There are primarily two distinct approaches to web design. One is adaptive web design and the other is responsive web design. For the layman these are mere words but for a web design company or the team of graphic designers that you are going to hire these are the methods via which they are going to enhance your online presence. The way we approach responsive or adaptive design would provide us more clarity as to creating and executing designs that are most suitable for our websites and yield better results across all devices. Needless to mention, the number of innovations that we see almost on a daily basis right from altered screen ratios to notched displays is making website design even more challenging.
Graphic designers today are looking to solve this problem and in order to bridge this gap between diverse devices they have to choose from the above mentioned two options. They can either create an adaptive website or a responsive website. The differentiating line between them might seem a little blurry at this point but it is still very much there.
Responsive Website Design
Ethan Marcotte was the one to introduce us to the term Responsive Website Design. Whenever you hold and drag the browser window to increase or decrease its length or width, you can see the content of the webpage moving and adjusting accordingly to fit better into it. This is what a responsive web design looks like. Now what we see as a final result on our screens with a resized browser window is a dramatically altered presentation of the web content that was once organized in one particular way but now it is displayed in a completely different fashion. A site built on a responsive module will check for the available space within the browser window or the screen of the device and present the content in the most straightforward, fluid and ideal way. For your team to be able to create a desktop or a mobile responsive website they will need to be very thorough while conceptualizing the site and very aware of what your consumer wants from you.
Adaptive Website Design
Aaron Gustafson was the one to introduce us to the term Adaptive Web Design. Where a responsive site layout presents the site within the available space as aesthetically as possible, an adaptive web design takes a different approach. Your Web Designer will not design a site that changes its design pattern to fit the browser window. Instead your site will have multiple fixed layout sizes. What does that mean? In simple words it means that when the user will open your site in their device, the website will detect the available space on the screen and then select the most appropriate layout to display to the user. That means that the user can use any device or any platform whatsoever and the browser will not have any impact on it. When you open the site on a browser on your desktop, the layout will be different from what you will see on your tablet or your smartphone. Some big names such as Amazon, USA Today and Apple have been really quick to welcome the adaptive website design.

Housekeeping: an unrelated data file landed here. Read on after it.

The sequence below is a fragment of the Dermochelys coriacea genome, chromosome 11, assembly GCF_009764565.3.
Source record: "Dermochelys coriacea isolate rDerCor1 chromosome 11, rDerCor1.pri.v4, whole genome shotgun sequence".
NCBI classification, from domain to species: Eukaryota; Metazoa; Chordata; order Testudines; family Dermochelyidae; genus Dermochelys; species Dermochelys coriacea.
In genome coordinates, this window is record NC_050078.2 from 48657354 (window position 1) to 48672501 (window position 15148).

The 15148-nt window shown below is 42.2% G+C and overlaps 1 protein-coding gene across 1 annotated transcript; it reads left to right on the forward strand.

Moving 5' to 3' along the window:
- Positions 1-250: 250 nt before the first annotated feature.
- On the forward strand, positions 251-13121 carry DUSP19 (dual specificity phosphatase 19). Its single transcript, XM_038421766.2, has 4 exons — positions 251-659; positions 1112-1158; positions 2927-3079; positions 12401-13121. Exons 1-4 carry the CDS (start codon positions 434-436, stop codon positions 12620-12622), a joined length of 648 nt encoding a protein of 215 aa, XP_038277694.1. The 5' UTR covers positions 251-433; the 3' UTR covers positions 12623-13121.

Comparing The Two – Adaptive Or Responsive, Which One To Pick?
Responsive Design Is Harder To Create
Your responsive website design team will have to spend more time and effort in understanding the site’s CSS and organization to be able to pull this off. Making sure that the site functions well at any given size is not going to be that simple. Creating one layout that works on any screen size can be a cumbersome task. Adaptive website designs on the other hand will be easier to manage since each layout will need only a little bit of flexibility to suit and work on a particular range of screen sizes. Therefore, it will be easier than making a singular layout that can work for all of screen sizes.
Adaptive Might Turn Out To Be Less Flexible
Talking about flexibility, adaptive web designs don’t always turn out to be winners when it comes to flexibility. Therefore, they won’t always display the best results for a wide range of screen sizes. Responsive site designs on the other hand work uniquely. They are guaranteed to function well on absolutely any screen size. Adaptive design layouts typically fail to detect new devices with new screen sizes. This means you will have to alter them or create a new layout. Responsive sites are pretty flexible in this regard.
Shorter Loading Times with Responsive Sites
An adaptive web design would first need to load all the possible layout sizes and then apply the most suitable one to the page which the user has opened, while a responsive website will just load quickly omitting this one step and will work across all platforms smoothly.
What Choice Do I Have – Adaptive Or Responsive Design?
If you want to play safe, responsive web design is the way to go. They’ll function well regardless of screen sizes. Adaptive is a better option for newer and smaller websites. If you are starting out and want to preserve you resources choosing an adaptive site could play out in your favor. So, which one is it going to be?